Guys like Clay Matthews don't grow on trees -- especially at his position. (Getty Images)
INDIANAPOLIS -- With more NFL teams running base 3-4 or 5-2 defensive fronts in recent years, and given the success of pass-rushing outside linebackers (we'll call them "endbackers" for short), in those schemes, you might be surprised to learn that those same teams generally have a difficult time scouting and finding the next James Harrison, Tamba Hali, or Clay Matthews among the defensive ends and outside linebackers in the college ranks. Because so few college programs play 3-4 defense as a base concept, and many are just now catching up to the concept of hybrid defenses, it's a guessing game when projecting for success at that position -- especially when looking at high-round prospects.
During the media portion of the 2012 scouting combine, Shutdown Corner asked several different personnel executives about transitioning players to that position, and the difficulties involved.
Houston Texans general manager Rick Smith, who oversaw an amazing defensive transformation as his defense switched from 4-3 to 3-4 in 2011, took Arizona's Brooks Reed in the second round, based on the notion espoused by new defensive coordinator Wade Phillips that Reed could play the role of edge rusher in Phillips' trademark 5-2 concepts. The undersized college end responded by racking up six sacks after Mario Williams' season-ending injury.
"In the sense of a transition from a 4-3 to a 3-4, it started actually a couple weeks ago a year ago, when we hired Wade. Meeting with our scouts, sitting down with Wade and talking to him and getting a real idea of what he was looking for; watching a ton of tape with him and the defensive coaches and gaining some insight as to what type of player fit into the defense. Then, going to the Senior Bowl and corralling the scouts and talking to them. Making sure that everybody understood what we were looking for. And then just going through the process and again, staying true to the value that we placed on players."
The Texans looked at more than the hair when betting that Brooks Reed could be their Clay Matthews. (Getty Images)
What did Smith and his coaches see in Reed, and what is he generally looking for when transitioning a player to that endbacker role? "I think the first thing is pass rush. Is there some sort of natural pass-rush ability, is what you look for. Then you look at the athleticism. Then you look at what type of football instincts and all the other things that kind of come on. One of the things we put a premium on is pass rush. And you mentioned the projection; when we made this transition last year, we did not have one linebacker on our team, whether you talk about a Brooks Reed or any other player, or Mario -- any of them that had played in that position.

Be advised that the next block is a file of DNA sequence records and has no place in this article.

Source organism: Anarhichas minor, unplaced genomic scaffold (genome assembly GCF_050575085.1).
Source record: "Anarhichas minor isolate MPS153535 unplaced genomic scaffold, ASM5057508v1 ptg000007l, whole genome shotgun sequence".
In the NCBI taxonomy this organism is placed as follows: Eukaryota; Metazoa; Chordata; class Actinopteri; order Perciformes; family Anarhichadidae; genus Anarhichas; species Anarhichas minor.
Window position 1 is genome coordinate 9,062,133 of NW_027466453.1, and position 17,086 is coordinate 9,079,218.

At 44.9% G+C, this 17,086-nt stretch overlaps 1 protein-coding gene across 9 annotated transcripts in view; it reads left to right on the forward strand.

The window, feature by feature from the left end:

"They were all projections. We were fortunate. Even projecting [former middle linebacker Brian] Cushing inside was a projection. It worked out for us. I think have to say that in that context of our defense and the way that they performed, in light of how we handled adversity and injury through the year, I cannot say how effective a job our coaching staff did. I mean, it was impressive to watch those guys week-in and week-out get the team ready regardless of who was going on the field and had them out there executing on a high level.
Trent Baalke's San Francisco 49ers played more four-man fronts in 2011, but Baalke and his coaches had to look at Aldon Smith and see that specific kind of sub-package pass rusher in him. As he said this week, it's a bit of a crapshoot -- no matter how talented the player may be. "They're all projections, right? They don't play it in college. You don't get a chance outside of maybe a few opportunities to see it on film, dropping and doing the things you're going to ask him to do as a 3-4 'backer. And then you get the pro day workout or the combine workout or a combination of the two to judge whether they can or can't do it. But that's really not the most important thing for that position. They're getting paid to be pass-rushers. That's No. 1. Then, they're going to set edges and play the run and do those kinds of things. And what they give you in the drop [pass coverage] game has to be just good enough."
Pittsburgh Steelers GM Kevin Colbert has specific challenges in finding those endbackers -- not only do the Steelers run a 3-4 base defense, but Dick LeBeau's defensive concepts will have those players playing just about anywhere and doing just about anything. When projecting players like the highly-drafted LaMarr Woodley, and the bargain-bin wonder James Harrison, one has to stick to one's system, and identify the characteristics common to the best players at that position. Not only do those edge rushers have to get to the quarterback, but they also have to drop into coverage -- a skill that Woodley, in particular, displays at a high level on a frequent basis.
LaMarr Woodley's versatility made him a sure bet. (Getty Images)
"Usually, you're not seeing those outside linebackers playing a position you can project them to," Colbert said. So, there's a lot of guesswork involved with how they'll be able to cover, just because that's something you don't get to see a lot of the 4-3 defensive ends do in college football. You'll see some of that evidence when they do zone drops in their schemes. A lot of it will be dependent on their individual pro day workouts, and you kind of fill it out with that."
Arizona Cardinals GM Rod Graves moved his own defense to a very aggressive, Steelers-style scheme in 2011, and the results were immediate. With defensive coordinator Ray Horton pulling off one of the more impressive coaching jobs of the 2011 season, the Cards were able to feature unheralded pass rushers like O'Brien Schofield and Daryl Washington to great effect.
Read More »from ‘Endbackers’ are among the toughest reads in draft projections